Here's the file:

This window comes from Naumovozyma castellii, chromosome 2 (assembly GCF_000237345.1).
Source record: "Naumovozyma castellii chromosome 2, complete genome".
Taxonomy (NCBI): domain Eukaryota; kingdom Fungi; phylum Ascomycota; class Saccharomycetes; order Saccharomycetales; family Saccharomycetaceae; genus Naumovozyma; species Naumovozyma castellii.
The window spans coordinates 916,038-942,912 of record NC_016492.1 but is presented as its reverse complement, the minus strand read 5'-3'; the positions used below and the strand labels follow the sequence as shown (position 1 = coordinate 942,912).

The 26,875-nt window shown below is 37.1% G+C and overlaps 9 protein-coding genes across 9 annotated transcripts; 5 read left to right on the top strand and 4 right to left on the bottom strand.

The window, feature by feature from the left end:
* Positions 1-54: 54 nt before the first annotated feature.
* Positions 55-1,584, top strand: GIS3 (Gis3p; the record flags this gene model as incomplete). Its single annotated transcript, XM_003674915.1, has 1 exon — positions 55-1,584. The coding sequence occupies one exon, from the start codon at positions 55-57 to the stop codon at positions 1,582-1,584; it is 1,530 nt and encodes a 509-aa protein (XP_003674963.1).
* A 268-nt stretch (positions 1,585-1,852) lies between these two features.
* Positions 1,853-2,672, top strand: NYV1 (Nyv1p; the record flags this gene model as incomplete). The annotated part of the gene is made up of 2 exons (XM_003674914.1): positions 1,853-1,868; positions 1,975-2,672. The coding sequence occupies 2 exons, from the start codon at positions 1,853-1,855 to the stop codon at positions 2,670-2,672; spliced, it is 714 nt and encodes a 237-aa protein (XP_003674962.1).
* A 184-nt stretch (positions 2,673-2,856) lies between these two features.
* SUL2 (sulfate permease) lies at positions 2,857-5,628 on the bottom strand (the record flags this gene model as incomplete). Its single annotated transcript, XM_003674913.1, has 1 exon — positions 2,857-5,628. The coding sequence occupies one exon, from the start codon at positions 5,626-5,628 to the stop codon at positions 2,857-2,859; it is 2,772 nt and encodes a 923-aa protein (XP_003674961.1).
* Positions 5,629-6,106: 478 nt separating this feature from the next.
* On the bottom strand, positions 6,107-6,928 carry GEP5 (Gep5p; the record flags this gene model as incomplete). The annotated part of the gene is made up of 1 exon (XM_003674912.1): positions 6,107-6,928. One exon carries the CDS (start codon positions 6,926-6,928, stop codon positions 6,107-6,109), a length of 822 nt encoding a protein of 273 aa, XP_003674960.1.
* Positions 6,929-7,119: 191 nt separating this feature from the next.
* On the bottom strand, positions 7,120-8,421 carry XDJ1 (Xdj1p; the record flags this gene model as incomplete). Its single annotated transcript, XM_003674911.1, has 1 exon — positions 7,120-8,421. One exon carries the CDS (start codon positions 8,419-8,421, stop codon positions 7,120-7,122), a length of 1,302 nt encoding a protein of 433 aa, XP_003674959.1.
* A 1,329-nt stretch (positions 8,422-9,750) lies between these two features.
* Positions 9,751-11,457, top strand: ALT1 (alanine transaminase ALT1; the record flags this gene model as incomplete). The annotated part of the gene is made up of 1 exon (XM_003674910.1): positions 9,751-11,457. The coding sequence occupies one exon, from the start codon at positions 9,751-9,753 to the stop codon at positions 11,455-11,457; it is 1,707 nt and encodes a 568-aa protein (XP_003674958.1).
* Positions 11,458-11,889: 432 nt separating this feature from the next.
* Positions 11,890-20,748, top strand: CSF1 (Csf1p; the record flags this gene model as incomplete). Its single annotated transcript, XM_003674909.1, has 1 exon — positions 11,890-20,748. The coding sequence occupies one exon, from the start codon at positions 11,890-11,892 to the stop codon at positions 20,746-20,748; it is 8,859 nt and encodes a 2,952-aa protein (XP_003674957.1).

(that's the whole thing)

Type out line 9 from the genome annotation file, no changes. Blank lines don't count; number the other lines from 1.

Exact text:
* A 268-nt stretch (positions 1,585-1,852) lies between these two features.